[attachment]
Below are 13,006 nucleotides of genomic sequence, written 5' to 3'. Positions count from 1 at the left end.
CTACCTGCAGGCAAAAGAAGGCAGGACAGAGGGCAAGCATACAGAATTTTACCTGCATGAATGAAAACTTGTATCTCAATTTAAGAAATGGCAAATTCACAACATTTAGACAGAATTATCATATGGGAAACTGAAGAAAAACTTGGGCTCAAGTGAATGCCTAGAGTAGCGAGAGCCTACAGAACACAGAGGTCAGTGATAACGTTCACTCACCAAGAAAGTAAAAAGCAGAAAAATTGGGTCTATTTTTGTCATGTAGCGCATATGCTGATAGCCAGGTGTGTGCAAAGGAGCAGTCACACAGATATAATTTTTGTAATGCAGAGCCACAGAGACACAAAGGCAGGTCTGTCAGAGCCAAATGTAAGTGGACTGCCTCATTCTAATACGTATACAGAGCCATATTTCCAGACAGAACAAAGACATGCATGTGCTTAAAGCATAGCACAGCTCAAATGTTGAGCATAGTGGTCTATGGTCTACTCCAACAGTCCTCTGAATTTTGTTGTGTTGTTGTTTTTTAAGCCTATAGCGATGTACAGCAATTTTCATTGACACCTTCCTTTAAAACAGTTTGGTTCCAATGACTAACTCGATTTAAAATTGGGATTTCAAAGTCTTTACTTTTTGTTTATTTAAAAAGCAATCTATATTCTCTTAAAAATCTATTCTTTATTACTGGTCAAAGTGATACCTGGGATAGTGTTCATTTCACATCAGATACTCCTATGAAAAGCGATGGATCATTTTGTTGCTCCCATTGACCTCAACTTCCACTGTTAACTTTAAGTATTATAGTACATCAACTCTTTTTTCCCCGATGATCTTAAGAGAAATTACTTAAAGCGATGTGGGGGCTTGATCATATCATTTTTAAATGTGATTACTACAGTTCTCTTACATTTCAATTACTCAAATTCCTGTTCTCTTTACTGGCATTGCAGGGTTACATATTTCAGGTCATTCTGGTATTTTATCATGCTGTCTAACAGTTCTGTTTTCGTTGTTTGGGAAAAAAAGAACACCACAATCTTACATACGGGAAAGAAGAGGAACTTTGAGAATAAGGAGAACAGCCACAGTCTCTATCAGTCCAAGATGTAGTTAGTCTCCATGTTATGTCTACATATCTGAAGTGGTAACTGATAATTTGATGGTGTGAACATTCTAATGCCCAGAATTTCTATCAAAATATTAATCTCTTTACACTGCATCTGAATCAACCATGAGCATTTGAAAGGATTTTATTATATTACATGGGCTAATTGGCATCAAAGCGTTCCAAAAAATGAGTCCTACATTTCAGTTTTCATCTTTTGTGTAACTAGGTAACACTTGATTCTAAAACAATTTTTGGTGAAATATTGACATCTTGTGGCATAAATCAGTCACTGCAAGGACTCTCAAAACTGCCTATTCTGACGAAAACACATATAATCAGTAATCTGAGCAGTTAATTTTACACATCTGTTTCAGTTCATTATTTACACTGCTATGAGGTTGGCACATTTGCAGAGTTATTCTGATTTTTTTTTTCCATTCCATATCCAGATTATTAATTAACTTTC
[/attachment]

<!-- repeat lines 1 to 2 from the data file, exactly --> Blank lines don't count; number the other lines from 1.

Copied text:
Below are 13,006 nucleotides of genomic sequence, written 5' to 3'. Positions count from 1 at the left end.
CTACCTGCAGGCAAAAGAAGGCAGGACAGAGGGCAAGCATACAGAATTTTACCTGCATGAATGAAAACTTGTATCTCAATTTAAGAAATGGCAAATTCACAACATTTAGACAGAATTATCATATGGGAAACTGAAGAAAAACTTGGGCTCAAGTGAATGCCTAGAGTAGCGAGAGCCTACAGAACACAGAGGTCAGTGATAACGTTCACTCACCAAGAAAGTAAAAAGCAGAAAAATTGGGTCTATTTTTGTCATGTAGCGCATATGCTGATAGCCAGGTGTGTGCAAAGGAGCAGTCACACAGATATAATTTTTGTAATGCAGAGCCACAGAGACACAAAGGCAGGTCTGTCAGAGCCAAATGTAAGTGGACTGCCTCATTCTAATACGTATACAGAGCCATATTTCCAGACAGAACAAAGACATGCATGTGCTTAAAGCATAGCACAGCTCAAATGTTGAGCATAGTGGTCTATGGTCTACTCCAACAGTCCTCTGAATTTTGTTGTGTTGTTGTTTTTTAAGCCTATAGCGATGTACAGCAATTTTCATTGACACCTTCCTTTAAAACAGTTTGGTTCCAATGACTAACTCGATTTAAAATTGGGATTTCAAAGTCTTTACTTTTTGTTTATTTAAAAAGCAATCTATATTCTCTTAAAAATCTATTCTTTATTACTGGTCAAAGTGATACCTGGGATAGTGTTCATTTCACATCAGATACTCCTATGAAAAGCGATGGATCATTTTGTTGCTCCCATTGACCTCAACTTCCACTGTTAACTTTAAGTATTATAGTACATCAACTCTTTTTTCCCCGATGATCTTAAGAGAAATTACTTAAAGCGATGTGGGGGCTTGATCATATCATTTTTAAATGTGATTACTACAGTTCTCTTACATTTCAATTACTCAAATTCCTGTTCTCTTTACTGGCATTGCAGGGTTACATATTTCAGGTCATTCTGGTATTTTATCATGCTGTCTAACAGTTCTGTTTTCGTTGTTTGGGAAAAAAAGAACACCACAATCTTACATACGGGAAAGAAGAGGAACTTTGAGAATAAGGAGAACAGCCACAGTCTCTATCAGTCCAAGATGTAGTTAGTCTCCATGTTATGTCTACATATCTGAAGTGGTAACTGATAATTTGATGGTGTGAACATTCTAATGCCCAGAATTTCTATCAAAATATTAATCTCTTTACACTGCATCTGAATCAACCATGAGCATTTGAAAGGATTTTATTATATTACATGGGCTAATTGGCATCAAAGCGTTCCAAAAAATGAGTCCTACATTTCAGTTTTCATCTTTTGTGTAACTAGGTAACACTTGATTCTAAAACAATTTTTGGTGAAATATTGACATCTTGTGGCATAAATCAGTCACTGCAAGGACTCTCAAAACTGCCTATTCTGACGAAAACACATATAATCAGTAATCTGAGCAGTTAATTTTACACATCTGTTTCAGTTCATTATTTACACTGCTATGAGGTTGGCACATTTGCAGAGTTATTCTGATTTTTTTTTTCCATTCCATATCCAGATTATTAATTAACTTTC